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I just had to swap out the fan control module for my Trane furnace. The service person said it might have failed due to spikes on the 110v line. There were downed power lines in the area within the past 24 hrs due to a winter storm. Perhaps there were some associated spikes. Should I put a surge protector on the 110v line to the furnace? (Or was the tech just wrong?)

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    the tech was not wrong ... i lost a furnace control board and a playstation when a lightning hit nearby – jsotola Mar 8 '18 at 19:10
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I would recommend a whole house surge suppressor. They can be attached to your existing panel. If you have extra space in the panel and depending on the type of panel, you can get them that plug right into 2 side by side poles. Otherwise they can be attached to a double pole breaker. They come in various types and protection ratings. Of course the greater the protection, the greater the price.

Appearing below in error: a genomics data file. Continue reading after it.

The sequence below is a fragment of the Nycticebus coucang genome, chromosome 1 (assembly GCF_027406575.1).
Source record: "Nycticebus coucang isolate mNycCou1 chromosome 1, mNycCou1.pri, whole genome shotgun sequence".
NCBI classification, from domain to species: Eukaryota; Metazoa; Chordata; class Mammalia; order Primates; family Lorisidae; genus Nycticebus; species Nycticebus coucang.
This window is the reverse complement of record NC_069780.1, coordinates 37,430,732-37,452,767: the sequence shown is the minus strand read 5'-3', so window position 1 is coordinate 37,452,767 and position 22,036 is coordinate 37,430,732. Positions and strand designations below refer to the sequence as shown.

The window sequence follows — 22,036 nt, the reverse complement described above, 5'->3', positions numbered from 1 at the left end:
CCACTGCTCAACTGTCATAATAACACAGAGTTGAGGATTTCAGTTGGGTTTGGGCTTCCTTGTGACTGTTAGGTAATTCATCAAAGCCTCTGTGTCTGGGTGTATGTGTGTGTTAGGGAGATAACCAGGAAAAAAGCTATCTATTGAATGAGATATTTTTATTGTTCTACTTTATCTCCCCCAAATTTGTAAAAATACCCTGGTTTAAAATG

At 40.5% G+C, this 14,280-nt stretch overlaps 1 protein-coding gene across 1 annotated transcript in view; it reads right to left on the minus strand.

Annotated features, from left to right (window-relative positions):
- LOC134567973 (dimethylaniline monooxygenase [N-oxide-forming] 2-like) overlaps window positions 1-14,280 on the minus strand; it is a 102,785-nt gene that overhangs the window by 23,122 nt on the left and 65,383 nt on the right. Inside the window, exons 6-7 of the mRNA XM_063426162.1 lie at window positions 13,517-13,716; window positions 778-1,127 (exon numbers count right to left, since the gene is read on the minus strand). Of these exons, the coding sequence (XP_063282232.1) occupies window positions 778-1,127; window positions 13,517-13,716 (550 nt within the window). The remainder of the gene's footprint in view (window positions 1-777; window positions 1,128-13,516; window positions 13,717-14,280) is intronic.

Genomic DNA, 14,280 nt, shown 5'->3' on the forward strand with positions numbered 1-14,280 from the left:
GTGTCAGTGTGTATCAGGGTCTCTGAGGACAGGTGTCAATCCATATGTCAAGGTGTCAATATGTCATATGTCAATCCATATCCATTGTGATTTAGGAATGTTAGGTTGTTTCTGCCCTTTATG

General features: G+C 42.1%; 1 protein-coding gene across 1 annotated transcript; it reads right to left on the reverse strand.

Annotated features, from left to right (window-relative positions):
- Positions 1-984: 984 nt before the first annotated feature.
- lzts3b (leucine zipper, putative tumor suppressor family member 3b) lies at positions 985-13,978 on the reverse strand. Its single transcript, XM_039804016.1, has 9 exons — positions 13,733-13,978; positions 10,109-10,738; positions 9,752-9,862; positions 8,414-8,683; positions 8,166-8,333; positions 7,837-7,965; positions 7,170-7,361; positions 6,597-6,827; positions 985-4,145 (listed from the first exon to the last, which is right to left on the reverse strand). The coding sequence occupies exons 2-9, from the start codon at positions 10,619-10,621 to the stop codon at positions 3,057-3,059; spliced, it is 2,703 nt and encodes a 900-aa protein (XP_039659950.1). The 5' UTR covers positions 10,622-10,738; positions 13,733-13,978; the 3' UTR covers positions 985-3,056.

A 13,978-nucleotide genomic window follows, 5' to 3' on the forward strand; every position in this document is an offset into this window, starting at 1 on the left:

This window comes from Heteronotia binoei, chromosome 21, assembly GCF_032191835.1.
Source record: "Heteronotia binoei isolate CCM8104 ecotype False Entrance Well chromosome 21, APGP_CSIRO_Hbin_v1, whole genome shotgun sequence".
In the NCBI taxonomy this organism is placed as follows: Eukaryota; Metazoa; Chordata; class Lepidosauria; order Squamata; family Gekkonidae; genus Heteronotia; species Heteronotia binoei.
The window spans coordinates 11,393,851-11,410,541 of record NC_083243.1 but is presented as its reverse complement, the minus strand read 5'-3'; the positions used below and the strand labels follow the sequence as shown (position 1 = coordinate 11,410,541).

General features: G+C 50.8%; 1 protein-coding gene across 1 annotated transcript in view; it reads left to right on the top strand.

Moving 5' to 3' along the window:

With as much electronic devices and coprocessors that are now in a residence. It doesn't hurt to have a little protection that could save you thousands of dollars. Even if you house is insured, consider the deductible and the hassle of replacing everything after a major surge and damage.

Good luck.

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    This IEEE presentation gives some useful background (ieee-sfv.org/app/download/9493392/…). A typical residence would be looking for a "Type 2" surge suppressor installed on the load side of your meter as RME indicated. A quality unit (e.g., EATON CHSPT2ULTRA) can be had for $100-$150. It's an easy DIY install as long as you are comfortable working safely inside your service panel. – Stanwood Mar 8 '18 at 20:47
  • Thumbs up on the whole house surge protector, They are not expensive, work great, and are easy to install. – Bryce Mar 9 '18 at 3:25

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